Table variables and global variables are stored in the main configuration file, rules.lua. When you issue a setvar or getvar command, the command validates the existence of the variable and, if specified, the table. If one of these doesn't exist or if the value isn't of the expected type, an error is returned.

Currently, the LUA category supports only the LUA_STRING, LUA_BOOLEAN, and LUA_NUMBER types.


After learning that an attached device supports the Android Open Accessory (AOA) protocol, a process can issue the start_aoa command to make the device switch to its Android personality:
The supported options are:
Option Description Type
busno (Required) Bus number of the device Integer
description (Optional) Description of the device String
devno (Required) Device number Integer
manufacturer (Sometimes required) Manufacturer name String
model (Sometimes required) Model number String
(Required) AOA modes that the device is being asked to enable. The supported flags are:
  • AOA_MODE_AUDIO (0x0002)

For details, see “Specifying AOA modes” below.

serial (Optional) Serial number String
uri (Optional) Uniform resource identifier of the device String
version (Optional) Version of the device String

The values for busno and devno can be decimal, hexadecimal, or mixed. Typically, these values fall in the range of 0 to 64. The flags in modes can be decimal or hexadecimal.

For information on the identifiers manufacturer through serial, see the AOA section of the Android Open Source Project website.

Specifying AOA modes

If the device supports AOA version 1 (as indicated by an aoa value of 1 in the device information object), you can enable only AOA_MODE_ACCESSORY. If the device supports AOA version 2, you can enable one or both of AOA_MODE_ACCESSORY and AOA_MODE_AUDIO.

If you enable only the first mode, you must define the manufacturer and model options. If you enable the second mode, you should omit these two identifiers; otherwise, the device will ask the user to associate an Android application with the accessory (i.e., target system).

For either mode, the remaining identifiers are optional and allow you to launch an application on the device, based on matches with the identifier strings.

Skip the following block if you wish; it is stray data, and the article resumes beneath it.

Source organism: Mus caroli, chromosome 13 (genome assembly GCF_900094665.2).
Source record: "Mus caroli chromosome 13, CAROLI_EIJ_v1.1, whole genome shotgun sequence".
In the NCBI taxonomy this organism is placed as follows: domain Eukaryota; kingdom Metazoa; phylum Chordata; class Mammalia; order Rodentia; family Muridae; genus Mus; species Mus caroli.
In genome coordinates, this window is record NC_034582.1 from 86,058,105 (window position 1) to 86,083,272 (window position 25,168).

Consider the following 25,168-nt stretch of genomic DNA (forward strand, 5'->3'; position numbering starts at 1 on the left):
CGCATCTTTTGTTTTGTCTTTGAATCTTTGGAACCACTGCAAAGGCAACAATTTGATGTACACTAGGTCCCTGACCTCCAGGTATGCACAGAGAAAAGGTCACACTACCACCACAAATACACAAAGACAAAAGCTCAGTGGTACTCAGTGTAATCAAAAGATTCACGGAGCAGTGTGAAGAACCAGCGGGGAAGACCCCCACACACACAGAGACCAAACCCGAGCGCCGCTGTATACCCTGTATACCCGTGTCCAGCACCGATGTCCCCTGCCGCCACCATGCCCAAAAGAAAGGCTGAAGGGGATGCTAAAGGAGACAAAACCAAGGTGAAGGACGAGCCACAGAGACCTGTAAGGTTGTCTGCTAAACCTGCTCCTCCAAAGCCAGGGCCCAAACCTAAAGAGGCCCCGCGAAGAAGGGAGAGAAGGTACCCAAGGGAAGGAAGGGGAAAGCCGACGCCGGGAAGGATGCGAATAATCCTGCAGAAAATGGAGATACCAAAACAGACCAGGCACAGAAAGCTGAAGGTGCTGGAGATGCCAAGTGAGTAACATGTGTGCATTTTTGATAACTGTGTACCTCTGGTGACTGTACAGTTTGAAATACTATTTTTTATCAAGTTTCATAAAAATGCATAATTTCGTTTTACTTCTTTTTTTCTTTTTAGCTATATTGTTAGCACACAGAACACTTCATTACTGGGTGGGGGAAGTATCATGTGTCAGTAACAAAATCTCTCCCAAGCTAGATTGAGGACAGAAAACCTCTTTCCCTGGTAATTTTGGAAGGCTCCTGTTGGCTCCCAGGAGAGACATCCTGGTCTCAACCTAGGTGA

Command outcomes

When the USB launcher service executes commands, it publishes the following attributes to the device control object:
Attribute Description Type Examples

The processing status of the last command issued by any client. The USB launcher service broadcasts each update to this attribute to all clients of this object, not just to the one that issued the command.

When the service receives a new command, it publishes the processing status to cmd_status and to slogger2. The attribute value and log message say whether the command was successfully processed or not (e.g., if an illegal operation was requested).

Note: Even for unrecognized commands, the service writes an error message to this attribute and to slogger2.
An error string in the following format:
If the command is processed successfully, this field contains:
0 (No error)
If the client specifies an improper bus number or device number (or both), this field contains:
19 (No such device)

The last command that was successfully processed, its completion status, and in some cases, its execution details. Only the client that issued the command receives notification; the update isn't broadcast.

The service updates this attribute when it finishes processing a command, whether the underlying request succeeded or not.

In some cases, the service reads USB server descriptors and includes their information in the new attribute value.

A string in this format:
[, details::
If a LUA getvar command succeeds, this field contains a string like the following:
(No error), 
where lua_type stores the type of variable and lua_value stores the value that getvar read from the variable.
a You can name only one variable per setvar or getvar command.